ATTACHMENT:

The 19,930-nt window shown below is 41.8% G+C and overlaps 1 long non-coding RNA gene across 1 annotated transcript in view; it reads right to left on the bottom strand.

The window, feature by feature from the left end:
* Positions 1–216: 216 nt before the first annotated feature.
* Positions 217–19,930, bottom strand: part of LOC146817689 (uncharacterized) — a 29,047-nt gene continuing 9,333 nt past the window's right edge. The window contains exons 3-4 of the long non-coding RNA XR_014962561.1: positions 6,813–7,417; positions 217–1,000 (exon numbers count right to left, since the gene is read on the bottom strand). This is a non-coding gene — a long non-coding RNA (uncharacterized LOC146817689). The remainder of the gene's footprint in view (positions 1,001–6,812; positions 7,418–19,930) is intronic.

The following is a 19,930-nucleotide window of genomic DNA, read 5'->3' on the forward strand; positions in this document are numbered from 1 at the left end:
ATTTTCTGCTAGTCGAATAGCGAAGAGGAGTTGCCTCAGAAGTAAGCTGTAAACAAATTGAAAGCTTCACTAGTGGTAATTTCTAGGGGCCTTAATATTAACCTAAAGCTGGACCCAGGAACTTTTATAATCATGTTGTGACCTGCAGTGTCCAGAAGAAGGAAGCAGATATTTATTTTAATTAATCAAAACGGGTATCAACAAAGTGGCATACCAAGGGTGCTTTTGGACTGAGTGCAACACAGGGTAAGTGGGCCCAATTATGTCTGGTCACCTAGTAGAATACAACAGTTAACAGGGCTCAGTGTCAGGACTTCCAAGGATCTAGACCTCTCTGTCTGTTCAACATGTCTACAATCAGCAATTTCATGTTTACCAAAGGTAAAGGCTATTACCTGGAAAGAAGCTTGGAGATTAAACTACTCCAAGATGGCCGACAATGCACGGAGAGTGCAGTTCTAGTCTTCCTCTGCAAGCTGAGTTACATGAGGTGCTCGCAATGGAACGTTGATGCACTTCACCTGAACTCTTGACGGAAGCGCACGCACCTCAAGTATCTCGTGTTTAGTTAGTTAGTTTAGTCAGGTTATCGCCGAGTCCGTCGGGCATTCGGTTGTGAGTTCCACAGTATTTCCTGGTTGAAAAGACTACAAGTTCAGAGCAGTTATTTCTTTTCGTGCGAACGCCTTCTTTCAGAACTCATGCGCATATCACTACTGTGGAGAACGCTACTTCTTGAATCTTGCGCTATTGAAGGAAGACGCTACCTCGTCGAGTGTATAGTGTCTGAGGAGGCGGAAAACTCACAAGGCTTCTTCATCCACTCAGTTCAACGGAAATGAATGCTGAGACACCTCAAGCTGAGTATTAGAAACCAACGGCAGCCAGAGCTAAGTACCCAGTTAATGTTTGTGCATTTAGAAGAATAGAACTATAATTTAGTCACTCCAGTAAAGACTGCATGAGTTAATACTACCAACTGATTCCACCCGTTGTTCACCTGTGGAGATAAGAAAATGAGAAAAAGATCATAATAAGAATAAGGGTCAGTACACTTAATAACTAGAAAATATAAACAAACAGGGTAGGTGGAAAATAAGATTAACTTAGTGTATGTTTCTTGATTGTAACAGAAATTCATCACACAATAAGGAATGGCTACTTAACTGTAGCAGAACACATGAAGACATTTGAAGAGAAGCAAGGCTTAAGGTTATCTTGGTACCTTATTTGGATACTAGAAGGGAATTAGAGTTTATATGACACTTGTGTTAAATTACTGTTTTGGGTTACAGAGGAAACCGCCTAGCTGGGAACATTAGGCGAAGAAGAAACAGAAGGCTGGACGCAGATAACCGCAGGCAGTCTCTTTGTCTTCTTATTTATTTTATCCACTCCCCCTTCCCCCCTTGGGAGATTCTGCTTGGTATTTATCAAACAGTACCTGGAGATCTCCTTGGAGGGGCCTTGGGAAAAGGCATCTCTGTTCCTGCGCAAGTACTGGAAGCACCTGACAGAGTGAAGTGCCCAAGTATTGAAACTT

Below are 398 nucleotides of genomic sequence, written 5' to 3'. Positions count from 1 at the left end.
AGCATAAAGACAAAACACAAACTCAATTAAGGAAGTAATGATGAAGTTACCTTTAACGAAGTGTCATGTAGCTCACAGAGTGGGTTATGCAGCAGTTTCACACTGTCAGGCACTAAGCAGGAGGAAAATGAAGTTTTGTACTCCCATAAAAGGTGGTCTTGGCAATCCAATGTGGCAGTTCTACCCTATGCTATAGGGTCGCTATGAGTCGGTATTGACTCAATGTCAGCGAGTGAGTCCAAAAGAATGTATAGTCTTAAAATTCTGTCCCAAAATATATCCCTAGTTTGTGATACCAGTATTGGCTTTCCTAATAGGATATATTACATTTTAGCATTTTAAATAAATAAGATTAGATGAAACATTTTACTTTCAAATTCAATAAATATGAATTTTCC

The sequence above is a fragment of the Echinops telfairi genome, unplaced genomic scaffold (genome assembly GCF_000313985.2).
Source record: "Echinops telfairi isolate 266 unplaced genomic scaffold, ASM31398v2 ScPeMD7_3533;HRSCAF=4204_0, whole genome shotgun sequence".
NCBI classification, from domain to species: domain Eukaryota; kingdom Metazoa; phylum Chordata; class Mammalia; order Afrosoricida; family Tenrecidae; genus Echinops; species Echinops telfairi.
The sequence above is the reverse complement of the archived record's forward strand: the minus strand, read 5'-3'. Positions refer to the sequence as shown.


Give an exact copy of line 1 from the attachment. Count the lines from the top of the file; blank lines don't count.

The 19,930-nt window shown below is 41.8% G+C and overlaps 1 long non-coding RNA gene across 1 annotated transcript in view; it reads right to left on the bottom strand.